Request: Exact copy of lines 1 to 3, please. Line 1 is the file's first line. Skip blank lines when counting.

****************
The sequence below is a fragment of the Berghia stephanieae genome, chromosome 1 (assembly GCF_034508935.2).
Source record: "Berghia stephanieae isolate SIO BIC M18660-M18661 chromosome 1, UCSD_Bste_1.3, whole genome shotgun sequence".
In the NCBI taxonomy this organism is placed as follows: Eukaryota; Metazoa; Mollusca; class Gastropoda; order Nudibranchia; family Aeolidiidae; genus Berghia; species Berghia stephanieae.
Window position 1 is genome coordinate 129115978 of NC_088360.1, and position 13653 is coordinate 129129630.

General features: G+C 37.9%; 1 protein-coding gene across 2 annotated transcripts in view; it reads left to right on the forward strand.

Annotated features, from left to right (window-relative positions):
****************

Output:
The sequence below is a fragment of the Berghia stephanieae genome, chromosome 1 (assembly GCF_034508935.2).
Source record: "Berghia stephanieae isolate SIO BIC M18660-M18661 chromosome 1, UCSD_Bste_1.3, whole genome shotgun sequence".
In the NCBI taxonomy this organism is placed as follows: Eukaryota; Metazoa; Mollusca; class Gastropoda; order Nudibranchia; family Aeolidiidae; genus Berghia; species Berghia stephanieae.